And heres the thing: you helped prepare us for that. And, in my case, you did an A-plus job.

Example: I took 6 years of Latin and I barely remember Vini Vidi Vici, but because of those classes, I traveled to Italy on a school trip, then took Italian in college, then headed back to Italy during a backpacking tour of Europe.

Now I dont know Italian anymore, but my travels led me to Spanish, which Ive been studying for 8 years and I absolutely love, even though I still struggle to order a meal at a Mexican restaurant.

What Im getting at is K through 12 can give you so much of what you need to live that fulfilling life. Kids shouldnt think theyre picking all this up only to be exchanged for a diploma. When you walk across the stage at graduation, before you grab that piece of paper, youre already carrying your reward.

Im not saying this reward this groundwork to lead a fulfilling life isnt being promoted, promised and emphasized today. In many ways it is, but I fear its being drowned out.

Drowned out by what?

Well, those other sources preservation of self and country and curiosity - are promoted as well and as I talked about, they are real and valuable and should be used to motivate students to learn.

But then there an invented source of education out there, one that perhaps has some flimsy connection to the other sources, but overall, in my eyes, is antithetical to education and, therefore deleterious.

And thats the college application or, as we call it outside academia, the resume and cover letter.

Kids work so hard to fill up their life with things theyre told colleges want to see: APs, sports, clubs, volunteering, entrepreneurship, pristine classroom performance and, of course, standout grades on tests.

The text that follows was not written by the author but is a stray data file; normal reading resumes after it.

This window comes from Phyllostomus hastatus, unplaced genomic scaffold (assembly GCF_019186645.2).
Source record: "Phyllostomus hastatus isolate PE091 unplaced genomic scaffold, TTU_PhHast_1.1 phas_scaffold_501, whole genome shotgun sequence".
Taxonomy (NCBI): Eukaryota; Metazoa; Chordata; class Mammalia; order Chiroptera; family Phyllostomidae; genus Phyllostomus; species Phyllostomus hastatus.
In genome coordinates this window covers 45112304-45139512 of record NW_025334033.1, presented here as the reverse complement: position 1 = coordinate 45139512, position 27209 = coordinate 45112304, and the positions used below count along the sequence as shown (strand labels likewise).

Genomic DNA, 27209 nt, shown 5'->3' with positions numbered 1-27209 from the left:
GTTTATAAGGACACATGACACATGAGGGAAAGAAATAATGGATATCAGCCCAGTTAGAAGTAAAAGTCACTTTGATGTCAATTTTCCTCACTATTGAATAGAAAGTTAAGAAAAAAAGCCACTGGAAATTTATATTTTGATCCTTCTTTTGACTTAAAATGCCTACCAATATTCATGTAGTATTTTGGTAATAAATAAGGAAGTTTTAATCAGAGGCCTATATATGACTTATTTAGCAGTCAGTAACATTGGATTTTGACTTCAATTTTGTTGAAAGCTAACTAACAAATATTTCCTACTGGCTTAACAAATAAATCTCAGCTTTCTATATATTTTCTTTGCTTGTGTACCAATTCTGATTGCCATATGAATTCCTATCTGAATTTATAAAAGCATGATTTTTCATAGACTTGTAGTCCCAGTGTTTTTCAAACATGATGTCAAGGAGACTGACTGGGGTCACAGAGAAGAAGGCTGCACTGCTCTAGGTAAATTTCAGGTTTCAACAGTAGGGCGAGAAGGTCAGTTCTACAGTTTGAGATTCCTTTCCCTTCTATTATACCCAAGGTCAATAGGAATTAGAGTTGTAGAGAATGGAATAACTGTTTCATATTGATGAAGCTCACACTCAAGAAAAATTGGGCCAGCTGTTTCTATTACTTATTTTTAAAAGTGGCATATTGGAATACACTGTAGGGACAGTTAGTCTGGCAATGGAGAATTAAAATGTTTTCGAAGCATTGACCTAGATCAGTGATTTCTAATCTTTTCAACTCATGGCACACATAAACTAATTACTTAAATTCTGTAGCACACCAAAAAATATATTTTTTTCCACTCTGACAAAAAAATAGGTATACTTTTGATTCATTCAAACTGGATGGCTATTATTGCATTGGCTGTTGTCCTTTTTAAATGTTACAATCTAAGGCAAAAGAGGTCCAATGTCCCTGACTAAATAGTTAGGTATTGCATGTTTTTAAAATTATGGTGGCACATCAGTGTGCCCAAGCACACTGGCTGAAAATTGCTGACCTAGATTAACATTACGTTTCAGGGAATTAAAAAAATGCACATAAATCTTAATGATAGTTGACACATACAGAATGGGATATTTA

Tests. Theyve become a code of entry rather than what theyre supposed to be a measure of where youre at so you know where you have to go and what you have to do to get there.

And then all that other stuff they pack their day with. Did Kid A start that club because she wanted to, thinking this experience would be pleasing in the present and will likely enrich her life down the road? Or did she start it because colleges love to see initiative and leadership?

Its easy to see how, for some, those other real sources can take a backseat to the this invented one.

And heres the problem with that. The invented one is temporary. Lets say that laundry list of so-called achievements eventually gets a student accepted into a group of colleges. Then what?

Well, first, that student could realize there might be one college thats better suited to his or needs and will, therefore, provide that launching pad into a fulfilling life.

Or, this student may maintain this notion that the root of education is simply to propel yourself upwards into the best position possible, whatever that position might be. So you start to stack your resume again thinking thats what an employer will want to see.

And, my goodness, is this stressful and unfulfilling. Its likely many of us have been caught up in this mindset at least a few times in our lives.

So what do we and specifically educators do? I mean, after all, there are all those dictates from the state, from administration, the union, the this, the that, this study versus this study, Common Core, teacher evaluations. Frankly, a lot of it confuses the heck out of me.

What I do know is this: during World War Two, in the ghettos, families and small communities came together to educate their kids. Under the harshest of conditions, they put education first and overcame.

Let us learn from history and overcome.

Lets take that remarkable path that youve cut then lets walk farther.

Lets cut through the din of extraneous expectations and remind students that school is the product of self-preservation, curiosity, and the desire for a fulfilling life the pursuit of happiness.

Teach them that teach them what you taught me - and a true education will follow.

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Washington Times